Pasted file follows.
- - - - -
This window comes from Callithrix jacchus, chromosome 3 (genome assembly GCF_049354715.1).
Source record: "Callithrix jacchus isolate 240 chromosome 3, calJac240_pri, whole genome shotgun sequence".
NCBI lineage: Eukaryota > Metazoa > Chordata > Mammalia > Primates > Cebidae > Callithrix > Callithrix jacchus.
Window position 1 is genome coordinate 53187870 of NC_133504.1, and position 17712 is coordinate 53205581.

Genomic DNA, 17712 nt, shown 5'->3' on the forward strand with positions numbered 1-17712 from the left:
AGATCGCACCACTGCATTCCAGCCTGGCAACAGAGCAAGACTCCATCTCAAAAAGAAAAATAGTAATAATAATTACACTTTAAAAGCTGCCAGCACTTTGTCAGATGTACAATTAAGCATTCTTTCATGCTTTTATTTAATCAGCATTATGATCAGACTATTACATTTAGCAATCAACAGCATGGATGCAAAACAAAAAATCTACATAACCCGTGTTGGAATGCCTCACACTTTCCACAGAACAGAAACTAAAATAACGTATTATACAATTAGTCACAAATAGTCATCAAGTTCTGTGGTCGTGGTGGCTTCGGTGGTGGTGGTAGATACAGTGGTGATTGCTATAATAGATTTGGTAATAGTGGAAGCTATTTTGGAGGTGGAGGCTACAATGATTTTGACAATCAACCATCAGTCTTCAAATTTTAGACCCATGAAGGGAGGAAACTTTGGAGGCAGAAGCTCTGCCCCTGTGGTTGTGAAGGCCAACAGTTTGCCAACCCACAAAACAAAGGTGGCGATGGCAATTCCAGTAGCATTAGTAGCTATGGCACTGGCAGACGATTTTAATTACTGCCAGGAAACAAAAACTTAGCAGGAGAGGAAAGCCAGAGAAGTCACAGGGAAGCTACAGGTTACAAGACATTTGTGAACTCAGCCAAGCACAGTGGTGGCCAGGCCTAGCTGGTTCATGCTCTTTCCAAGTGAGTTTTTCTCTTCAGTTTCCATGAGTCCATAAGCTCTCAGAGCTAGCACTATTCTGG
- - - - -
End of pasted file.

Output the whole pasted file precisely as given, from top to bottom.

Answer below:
This window comes from Callithrix jacchus, chromosome 3 (genome assembly GCF_049354715.1).
Source record: "Callithrix jacchus isolate 240 chromosome 3, calJac240_pri, whole genome shotgun sequence".
NCBI lineage: Eukaryota > Metazoa > Chordata > Mammalia > Primates > Cebidae > Callithrix > Callithrix jacchus.
Window position 1 is genome coordinate 53187870 of NC_133504.1, and position 17712 is coordinate 53205581.

Genomic DNA, 17712 nt, shown 5'->3' on the forward strand with positions numbered 1-17712 from the left:
AGATCGCACCACTGCATTCCAGCCTGGCAACAGAGCAAGACTCCATCTCAAAAAGAAAAATAGTAATAATAATTACACTTTAAAAGCTGCCAGCACTTTGTCAGATGTACAATTAAGCATTCTTTCATGCTTTTATTTAATCAGCATTATGATCAGACTATTACATTTAGCAATCAACAGCATGGATGCAAAACAAAAAATCTACATAACCCGTGTTGGAATGCCTCACACTTTCCACAGAACAGAAACTAAAATAACGTATTATACAATTAGTCACAAATAGTCATCAAGTTCTGTGGTCGTGGTGGCTTCGGTGGTGGTGGTAGATACAGTGGTGATTGCTATAATAGATTTGGTAATAGTGGAAGCTATTTTGGAGGTGGAGGCTACAATGATTTTGACAATCAACCATCAGTCTTCAAATTTTAGACCCATGAAGGGAGGAAACTTTGGAGGCAGAAGCTCTGCCCCTGTGGTTGTGAAGGCCAACAGTTTGCCAACCCACAAAACAAAGGTGGCGATGGCAATTCCAGTAGCATTAGTAGCTATGGCACTGGCAGACGATTTTAATTACTGCCAGGAAACAAAAACTTAGCAGGAGAGGAAAGCCAGAGAAGTCACAGGGAAGCTACAGGTTACAAGACATTTGTGAACTCAGCCAAGCACAGTGGTGGCCAGGCCTAGCTGGTTCATGCTCTTTCCAAGTGAGTTTTTCTCTTCAGTTTCCATGAGTCCATAAGCTCTCAGAGCTAGCACTATTCTGG